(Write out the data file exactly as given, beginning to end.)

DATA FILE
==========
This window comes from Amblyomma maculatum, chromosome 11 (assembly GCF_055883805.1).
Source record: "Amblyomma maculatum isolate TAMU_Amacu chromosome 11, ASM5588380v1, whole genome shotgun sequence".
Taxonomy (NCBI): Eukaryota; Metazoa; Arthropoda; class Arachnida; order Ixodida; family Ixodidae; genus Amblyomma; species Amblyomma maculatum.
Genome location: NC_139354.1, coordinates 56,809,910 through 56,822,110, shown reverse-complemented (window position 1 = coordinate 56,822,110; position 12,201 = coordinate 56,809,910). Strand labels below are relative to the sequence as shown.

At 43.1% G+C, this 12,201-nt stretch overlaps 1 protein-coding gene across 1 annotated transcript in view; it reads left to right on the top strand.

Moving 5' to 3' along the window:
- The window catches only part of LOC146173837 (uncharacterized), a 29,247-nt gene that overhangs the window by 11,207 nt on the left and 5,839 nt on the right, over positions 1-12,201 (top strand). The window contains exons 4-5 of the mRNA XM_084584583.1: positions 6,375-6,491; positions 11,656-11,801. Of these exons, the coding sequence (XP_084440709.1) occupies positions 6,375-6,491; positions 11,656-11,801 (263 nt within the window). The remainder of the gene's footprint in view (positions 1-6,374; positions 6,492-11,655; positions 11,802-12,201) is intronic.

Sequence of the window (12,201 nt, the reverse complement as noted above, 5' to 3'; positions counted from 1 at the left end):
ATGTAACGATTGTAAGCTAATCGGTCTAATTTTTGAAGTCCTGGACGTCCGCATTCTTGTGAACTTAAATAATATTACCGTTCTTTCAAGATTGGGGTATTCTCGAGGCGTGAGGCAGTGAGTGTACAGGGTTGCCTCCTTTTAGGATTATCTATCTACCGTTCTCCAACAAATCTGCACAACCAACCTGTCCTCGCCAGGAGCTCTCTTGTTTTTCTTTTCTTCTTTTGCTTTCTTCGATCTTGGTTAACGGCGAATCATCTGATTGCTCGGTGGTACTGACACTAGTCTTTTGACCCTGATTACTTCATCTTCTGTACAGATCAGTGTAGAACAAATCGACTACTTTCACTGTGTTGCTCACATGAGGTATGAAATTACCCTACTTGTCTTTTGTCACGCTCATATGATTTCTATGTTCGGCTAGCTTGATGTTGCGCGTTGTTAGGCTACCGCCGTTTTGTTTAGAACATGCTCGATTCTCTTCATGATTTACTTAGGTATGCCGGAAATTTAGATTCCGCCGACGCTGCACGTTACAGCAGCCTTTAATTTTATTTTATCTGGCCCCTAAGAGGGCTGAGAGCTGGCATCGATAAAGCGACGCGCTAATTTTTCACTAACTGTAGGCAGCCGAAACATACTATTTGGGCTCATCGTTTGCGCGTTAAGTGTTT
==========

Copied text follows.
This window comes from Amblyomma maculatum, chromosome 11 (assembly GCF_055883805.1).
Source record: "Amblyomma maculatum isolate TAMU_Amacu chromosome 11, ASM5588380v1, whole genome shotgun sequence".
Taxonomy (NCBI): Eukaryota; Metazoa; Arthropoda; class Arachnida; order Ixodida; family Ixodidae; genus Amblyomma; species Amblyomma maculatum.
Genome location: NC_139354.1, coordinates 56,809,910 through 56,822,110, shown reverse-complemented (window position 1 = coordinate 56,822,110; position 12,201 = coordinate 56,809,910). Strand labels below are relative to the sequence as shown.

At 43.1% G+C, this 12,201-nt stretch overlaps 1 protein-coding gene across 1 annotated transcript in view; it reads left to right on the top strand.

Moving 5' to 3' along the window:
- The window catches only part of LOC146173837 (uncharacterized), a 29,247-nt gene that overhangs the window by 11,207 nt on the left and 5,839 nt on the right, over positions 1-12,201 (top strand). The window contains exons 4-5 of the mRNA XM_084584583.1: positions 6,375-6,491; positions 11,656-11,801. Of these exons, the coding sequence (XP_084440709.1) occupies positions 6,375-6,491; positions 11,656-11,801 (263 nt within the window). The remainder of the gene's footprint in view (positions 1-6,374; positions 6,492-11,655; positions 11,802-12,201) is intronic.

Sequence of the window (12,201 nt, the reverse complement as noted above, 5' to 3'; positions counted from 1 at the left end):
ATGTAACGATTGTAAGCTAATCGGTCTAATTTTTGAAGTCCTGGACGTCCGCATTCTTGTGAACTTAAATAATATTACCGTTCTTTCAAGATTGGGGTATTCTCGAGGCGTGAGGCAGTGAGTGTACAGGGTTGCCTCCTTTTAGGATTATCTATCTACCGTTCTCCAACAAATCTGCACAACCAACCTGTCCTCGCCAGGAGCTCTCTTGTTTTTCTTTTCTTCTTTTGCTTTCTTCGATCTTGGTTAACGGCGAATCATCTGATTGCTCGGTGGTACTGACACTAGTCTTTTGACCCTGATTACTTCATCTTCTGTACAGATCAGTGTAGAACAAATCGACTACTTTCACTGTGTTGCTCACATGAGGTATGAAATTACCCTACTTGTCTTTTGTCACGCTCATATGATTTCTATGTTCGGCTAGCTTGATGTTGCGCGTTGTTAGGCTACCGCCGTTTTGTTTAGAACATGCTCGATTCTCTTCATGATTTACTTAGGTATGCCGGAAATTTAGATTCCGCCGACGCTGCACGTTACAGCAGCCTTTAATTTTATTTTATCTGGCCCCTAAGAGGGCTGAGAGCTGGCATCGATAAAGCGACGCGCTAATTTTTCACTAACTGTAGGCAGCCGAAACATACTATTTGGGCTCATCGTTTGCGCGTTAAGTGTTT